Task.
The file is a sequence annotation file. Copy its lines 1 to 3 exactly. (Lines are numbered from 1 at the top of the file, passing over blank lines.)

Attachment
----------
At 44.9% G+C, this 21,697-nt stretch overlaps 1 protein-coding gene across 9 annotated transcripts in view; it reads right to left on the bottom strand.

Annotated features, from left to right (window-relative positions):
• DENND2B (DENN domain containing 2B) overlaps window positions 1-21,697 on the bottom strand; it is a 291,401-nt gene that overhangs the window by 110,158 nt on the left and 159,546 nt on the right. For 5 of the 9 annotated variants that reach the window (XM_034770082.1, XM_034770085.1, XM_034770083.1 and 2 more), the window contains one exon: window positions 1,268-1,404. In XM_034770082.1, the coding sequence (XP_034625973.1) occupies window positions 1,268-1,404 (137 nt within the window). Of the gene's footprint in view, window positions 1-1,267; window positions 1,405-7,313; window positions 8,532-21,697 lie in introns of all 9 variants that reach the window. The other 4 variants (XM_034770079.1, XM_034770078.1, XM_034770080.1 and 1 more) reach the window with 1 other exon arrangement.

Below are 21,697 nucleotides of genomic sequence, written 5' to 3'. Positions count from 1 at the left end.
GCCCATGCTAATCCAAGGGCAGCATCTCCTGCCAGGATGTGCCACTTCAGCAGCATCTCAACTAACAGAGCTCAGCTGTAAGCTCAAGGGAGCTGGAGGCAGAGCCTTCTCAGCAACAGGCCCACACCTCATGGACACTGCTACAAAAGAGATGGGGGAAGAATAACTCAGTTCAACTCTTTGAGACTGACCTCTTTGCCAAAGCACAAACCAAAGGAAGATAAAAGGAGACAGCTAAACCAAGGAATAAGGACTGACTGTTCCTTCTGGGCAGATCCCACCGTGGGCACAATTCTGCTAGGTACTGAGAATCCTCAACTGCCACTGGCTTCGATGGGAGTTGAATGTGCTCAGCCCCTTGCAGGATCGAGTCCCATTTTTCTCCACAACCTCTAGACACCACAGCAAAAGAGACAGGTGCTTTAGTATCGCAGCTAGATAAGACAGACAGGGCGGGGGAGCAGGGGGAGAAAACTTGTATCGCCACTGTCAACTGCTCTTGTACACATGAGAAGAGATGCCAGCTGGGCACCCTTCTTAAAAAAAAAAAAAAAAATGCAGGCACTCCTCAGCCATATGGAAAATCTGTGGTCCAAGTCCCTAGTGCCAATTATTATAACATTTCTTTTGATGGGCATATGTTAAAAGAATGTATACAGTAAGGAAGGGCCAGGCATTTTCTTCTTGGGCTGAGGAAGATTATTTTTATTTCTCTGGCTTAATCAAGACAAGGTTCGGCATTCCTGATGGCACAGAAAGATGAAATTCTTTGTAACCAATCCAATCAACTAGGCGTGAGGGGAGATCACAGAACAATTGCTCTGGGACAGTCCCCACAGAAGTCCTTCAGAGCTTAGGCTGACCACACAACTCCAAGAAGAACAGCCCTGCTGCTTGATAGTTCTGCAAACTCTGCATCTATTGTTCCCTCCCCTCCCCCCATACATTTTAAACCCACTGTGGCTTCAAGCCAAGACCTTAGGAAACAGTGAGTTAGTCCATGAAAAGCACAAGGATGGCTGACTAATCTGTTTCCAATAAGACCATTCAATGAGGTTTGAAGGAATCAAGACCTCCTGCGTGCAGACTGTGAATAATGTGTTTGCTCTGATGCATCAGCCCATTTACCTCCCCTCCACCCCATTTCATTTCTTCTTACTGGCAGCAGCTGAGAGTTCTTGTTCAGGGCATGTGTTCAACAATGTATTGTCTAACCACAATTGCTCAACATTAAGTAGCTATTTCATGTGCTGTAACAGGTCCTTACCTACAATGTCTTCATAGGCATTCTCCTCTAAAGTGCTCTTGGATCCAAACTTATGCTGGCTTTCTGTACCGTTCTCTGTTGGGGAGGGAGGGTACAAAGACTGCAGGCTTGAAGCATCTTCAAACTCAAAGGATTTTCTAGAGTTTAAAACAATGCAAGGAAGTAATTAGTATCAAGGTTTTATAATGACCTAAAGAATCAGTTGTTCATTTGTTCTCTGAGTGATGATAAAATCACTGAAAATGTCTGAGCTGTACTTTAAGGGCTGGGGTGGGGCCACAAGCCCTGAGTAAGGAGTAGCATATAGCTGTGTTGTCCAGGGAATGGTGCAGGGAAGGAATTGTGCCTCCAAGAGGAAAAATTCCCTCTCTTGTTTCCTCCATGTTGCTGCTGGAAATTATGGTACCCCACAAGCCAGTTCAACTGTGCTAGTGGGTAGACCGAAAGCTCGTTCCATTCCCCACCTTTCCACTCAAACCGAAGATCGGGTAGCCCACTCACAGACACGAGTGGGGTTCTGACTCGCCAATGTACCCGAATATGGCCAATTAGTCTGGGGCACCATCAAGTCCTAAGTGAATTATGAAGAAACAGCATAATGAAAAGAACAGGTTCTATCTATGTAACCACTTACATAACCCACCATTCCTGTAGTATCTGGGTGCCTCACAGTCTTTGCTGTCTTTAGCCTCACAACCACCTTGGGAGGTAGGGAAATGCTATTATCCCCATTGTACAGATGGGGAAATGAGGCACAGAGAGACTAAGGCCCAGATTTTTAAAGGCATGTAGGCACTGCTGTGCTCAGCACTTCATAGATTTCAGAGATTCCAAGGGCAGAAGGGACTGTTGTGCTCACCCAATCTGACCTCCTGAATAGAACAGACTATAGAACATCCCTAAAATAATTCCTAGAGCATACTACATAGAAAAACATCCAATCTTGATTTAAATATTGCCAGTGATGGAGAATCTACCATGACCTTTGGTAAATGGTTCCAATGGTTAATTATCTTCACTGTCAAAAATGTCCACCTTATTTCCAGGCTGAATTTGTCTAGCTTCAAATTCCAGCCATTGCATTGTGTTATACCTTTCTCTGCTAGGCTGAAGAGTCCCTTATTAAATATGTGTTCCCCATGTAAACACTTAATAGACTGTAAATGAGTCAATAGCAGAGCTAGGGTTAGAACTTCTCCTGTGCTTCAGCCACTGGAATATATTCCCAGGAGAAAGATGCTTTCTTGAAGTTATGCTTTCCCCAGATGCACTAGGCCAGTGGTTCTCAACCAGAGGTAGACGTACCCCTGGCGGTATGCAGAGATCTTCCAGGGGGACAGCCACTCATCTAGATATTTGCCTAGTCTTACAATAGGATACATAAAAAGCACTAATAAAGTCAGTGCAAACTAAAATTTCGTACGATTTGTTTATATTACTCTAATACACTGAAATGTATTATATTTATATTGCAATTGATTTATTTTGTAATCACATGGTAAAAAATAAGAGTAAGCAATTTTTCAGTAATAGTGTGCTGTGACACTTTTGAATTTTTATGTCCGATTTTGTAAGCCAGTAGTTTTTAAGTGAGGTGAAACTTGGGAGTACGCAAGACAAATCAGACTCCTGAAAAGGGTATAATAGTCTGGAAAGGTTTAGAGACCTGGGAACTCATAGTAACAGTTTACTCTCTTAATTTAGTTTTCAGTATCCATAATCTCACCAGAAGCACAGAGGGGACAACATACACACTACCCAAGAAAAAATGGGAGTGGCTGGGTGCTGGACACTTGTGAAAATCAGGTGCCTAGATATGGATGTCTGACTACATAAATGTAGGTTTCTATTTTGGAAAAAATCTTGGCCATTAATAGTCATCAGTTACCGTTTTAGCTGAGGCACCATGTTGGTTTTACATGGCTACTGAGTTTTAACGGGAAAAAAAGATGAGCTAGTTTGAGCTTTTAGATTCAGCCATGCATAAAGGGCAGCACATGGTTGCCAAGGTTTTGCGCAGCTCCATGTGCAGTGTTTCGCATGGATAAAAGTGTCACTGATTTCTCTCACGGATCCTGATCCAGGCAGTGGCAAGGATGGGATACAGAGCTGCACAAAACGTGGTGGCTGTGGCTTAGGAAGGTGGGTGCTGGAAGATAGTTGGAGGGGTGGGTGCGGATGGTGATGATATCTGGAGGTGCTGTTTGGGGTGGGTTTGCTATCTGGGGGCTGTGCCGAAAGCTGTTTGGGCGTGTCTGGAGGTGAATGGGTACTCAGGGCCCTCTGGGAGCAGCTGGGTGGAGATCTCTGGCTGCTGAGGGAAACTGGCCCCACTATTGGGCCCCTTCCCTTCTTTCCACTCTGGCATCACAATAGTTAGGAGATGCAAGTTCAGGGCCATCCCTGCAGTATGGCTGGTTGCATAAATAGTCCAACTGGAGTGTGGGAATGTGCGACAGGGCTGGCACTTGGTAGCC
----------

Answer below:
At 44.9% G+C, this 21,697-nt stretch overlaps 1 protein-coding gene across 9 annotated transcripts in view; it reads right to left on the bottom strand.

Annotated features, from left to right (window-relative positions):
• DENND2B (DENN domain containing 2B) overlaps window positions 1-21,697 on the bottom strand; it is a 291,401-nt gene that overhangs the window by 110,158 nt on the left and 159,546 nt on the right. For 5 of the 9 annotated variants that reach the window (XM_034770082.1, XM_034770085.1, XM_034770083.1 and 2 more), the window contains one exon: window positions 1,268-1,404. In XM_034770082.1, the coding sequence (XP_034625973.1) occupies window positions 1,268-1,404 (137 nt within the window). Of the gene's footprint in view, window positions 1-1,267; window positions 1,405-7,313; window positions 8,532-21,697 lie in introns of all 9 variants that reach the window. The other 4 variants (XM_034770079.1, XM_034770078.1, XM_034770080.1 and 1 more) reach the window with 1 other exon arrangement.